Quaeschning & Schnauss: Synthwaves (Azure Vista Records, 2017)

Quaeschning & Schnauss: Synthwaves (Azure Vista Records, 2017)

by Jason

A two-week experiment, Synthwaves is the result of Thorsten Quaeschning (Tangerine Dream) and Ulrich Schnauss sequestering themselves in a room full of vintage synths, sequencers, and drum machines. The results are quite brilliant. The duo takes the listener on sci-fi adventures, flying them over space-like plateaus on far off planets, painting epic planetscape horizons where dual planets float in the distance, and flying them through uncharted areas of space with glisten stars and nebulae. It’s not astonishing that these two clearly adept musicians could craft such beautifully executed synth tracks but that they did so in such a short time and having placed particular limitations on themselves. Both a nostalgia trip for those who are 80’s synth music fans as well as a fresh take on the entire genre, Synthwaves is a demonstration of Quaeschning and Schnauss’ musical prowess.

“Main Theme” opens Synthwaves with deep bass and bright, dancing synths. The melodic patterns move about, connecting to one another in a stream of brightly syncopated tempi. “Main Theme” prepares the listener for what’s ahead as they sit in holding, ready to blast off into an epic soundtrack of space exploration and sci-fi worlds. The variations on the core melody in this piece are captivating. Indeed, once you allow this track to envelop you, there is no turning back and the need to listen to what comes next becomes urgent and, ultimately, welcome. “Rain on Dry Concrete” comes into the speakers with echoing sci-fi synths and syncopated shaker sounds. It most certainly evokes long walks in hot summer rain showers but in a far distant, technologically advanced future. “Rain on Dry Concrete” should be listened to with soundtracks for future sci-fi epics in mind.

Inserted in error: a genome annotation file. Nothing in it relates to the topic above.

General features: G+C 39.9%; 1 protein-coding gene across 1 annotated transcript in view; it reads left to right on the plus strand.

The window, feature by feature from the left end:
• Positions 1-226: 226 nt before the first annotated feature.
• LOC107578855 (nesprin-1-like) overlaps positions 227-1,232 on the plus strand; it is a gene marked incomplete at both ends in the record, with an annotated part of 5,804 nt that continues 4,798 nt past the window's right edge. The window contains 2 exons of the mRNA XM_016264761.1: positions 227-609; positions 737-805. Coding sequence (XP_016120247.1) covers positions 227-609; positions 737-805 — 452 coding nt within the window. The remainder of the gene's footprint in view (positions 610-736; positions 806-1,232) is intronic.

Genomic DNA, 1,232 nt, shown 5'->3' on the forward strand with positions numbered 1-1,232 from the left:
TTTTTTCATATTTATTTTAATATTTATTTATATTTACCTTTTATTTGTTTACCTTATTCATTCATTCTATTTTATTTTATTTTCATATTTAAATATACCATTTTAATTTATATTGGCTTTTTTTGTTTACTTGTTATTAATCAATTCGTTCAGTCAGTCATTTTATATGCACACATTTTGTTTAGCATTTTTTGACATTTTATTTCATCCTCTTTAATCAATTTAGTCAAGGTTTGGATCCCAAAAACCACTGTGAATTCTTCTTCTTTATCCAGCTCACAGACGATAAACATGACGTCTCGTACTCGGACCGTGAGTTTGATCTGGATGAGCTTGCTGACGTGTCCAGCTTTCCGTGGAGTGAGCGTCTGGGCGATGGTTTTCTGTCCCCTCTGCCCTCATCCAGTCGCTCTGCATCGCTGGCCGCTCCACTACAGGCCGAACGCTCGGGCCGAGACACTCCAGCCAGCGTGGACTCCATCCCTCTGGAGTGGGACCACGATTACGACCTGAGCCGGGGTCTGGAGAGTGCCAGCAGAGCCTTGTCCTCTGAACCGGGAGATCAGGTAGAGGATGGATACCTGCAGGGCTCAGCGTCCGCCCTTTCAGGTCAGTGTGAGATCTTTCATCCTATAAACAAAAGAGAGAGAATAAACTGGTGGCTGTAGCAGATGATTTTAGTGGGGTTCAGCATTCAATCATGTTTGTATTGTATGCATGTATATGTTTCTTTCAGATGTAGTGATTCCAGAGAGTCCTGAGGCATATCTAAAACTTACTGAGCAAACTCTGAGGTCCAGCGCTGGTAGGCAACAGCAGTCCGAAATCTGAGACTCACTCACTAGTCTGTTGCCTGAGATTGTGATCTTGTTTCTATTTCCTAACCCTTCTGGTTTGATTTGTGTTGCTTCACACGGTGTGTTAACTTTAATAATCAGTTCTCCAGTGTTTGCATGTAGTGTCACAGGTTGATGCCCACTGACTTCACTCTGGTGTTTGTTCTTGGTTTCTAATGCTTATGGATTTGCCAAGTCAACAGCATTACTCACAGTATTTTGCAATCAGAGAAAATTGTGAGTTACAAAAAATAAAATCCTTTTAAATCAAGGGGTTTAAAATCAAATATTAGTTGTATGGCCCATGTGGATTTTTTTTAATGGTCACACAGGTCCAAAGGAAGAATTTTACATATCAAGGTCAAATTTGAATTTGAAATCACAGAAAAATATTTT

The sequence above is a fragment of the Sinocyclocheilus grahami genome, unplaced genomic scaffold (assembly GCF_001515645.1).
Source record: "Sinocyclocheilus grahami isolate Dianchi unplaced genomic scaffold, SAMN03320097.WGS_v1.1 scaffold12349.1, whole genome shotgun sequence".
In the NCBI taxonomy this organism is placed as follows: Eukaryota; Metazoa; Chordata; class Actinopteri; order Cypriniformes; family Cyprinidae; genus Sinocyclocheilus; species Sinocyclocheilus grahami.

“Slow Life” is just an astonishingly beautiful piece beginning with a simple melody played on piano which is wrapped in warm drones. Eventually, more sounds flitter into the speakers, as the title suggests, as the burgeoning of life is at hand. Deeper keys provide another melodic layer as they lead the listener into waves of textures that spark the imagination. Quaeschning and Schnauss hypnotize the listener as they ply their magic layers, building, peeling away, and building again. “Slow Life” is a magnificent feat of musical ingenuity. “Cats and Dogs” brings in a bit of a shift, with a view toward the use of percussion and the syncopated synths that travel alongside it. The piece builds as it reaches for an inevitable climax with melodies playing off one another amid dancing synths.

“A Calm Steady Flow” begins with robotic synths and percussion. Poltergeist like synth tones haunt the cracks and crevices of this energetic piece. There are also these small moments where particular tones and textures play amid the larger melodies. These choices are striking and the attention to detail evocative. “Thirst” leads into a trilogy of one word titled songs. It is the longest on the album, boasting an 8:11 length. This composition has a bravado to it, an epicness, the sort that screams space opera or hero’s journey. This track really does lead into a back-end trilogy to this album, with its soaring complex moments and its suggestive, triumphant atmosphere.

“Flare” is the penultimate track on Synthwaves and it dials down the larger sound and initially focuses on more somber moments. That said, eventually bright synths come to the fore and spark rays of hope into the darker, underlying tones. As “Flare” progresses, there are moments of rising electronic crystalline textures, glittering and dazzling. “Prism”, the album’s finale, comes into the speaker with iridescent fuzz, birds chirping, and slow glacial synths. It’s a track that soothes and memorizes and leads the listener gently into the fade at the end of the album.

It’s no secret that Quaeschning and Schnauss both are masters of their instruments and the genres in which they tend to produce music. As individuals, their output is brilliant and, as collaborators, it is that much more breathtaking. There is a depth here that many musicians could not conjure from older analog synths. Quaeschning and Schnauss evoke a warmth from stereotypically cold mediums, from dense fuzzy walls of sound to deep abiding warm tones that engulf the listener. There is a sonic story being told here but it will evoke different things to different listeners, as these things go. That said, Synthwaves is captivating and will immerse the listener in synth heaven.

Pre-order Quaeschning & Schnauss: Synthwaves at the Azure Vista Records Bandcamp Page.

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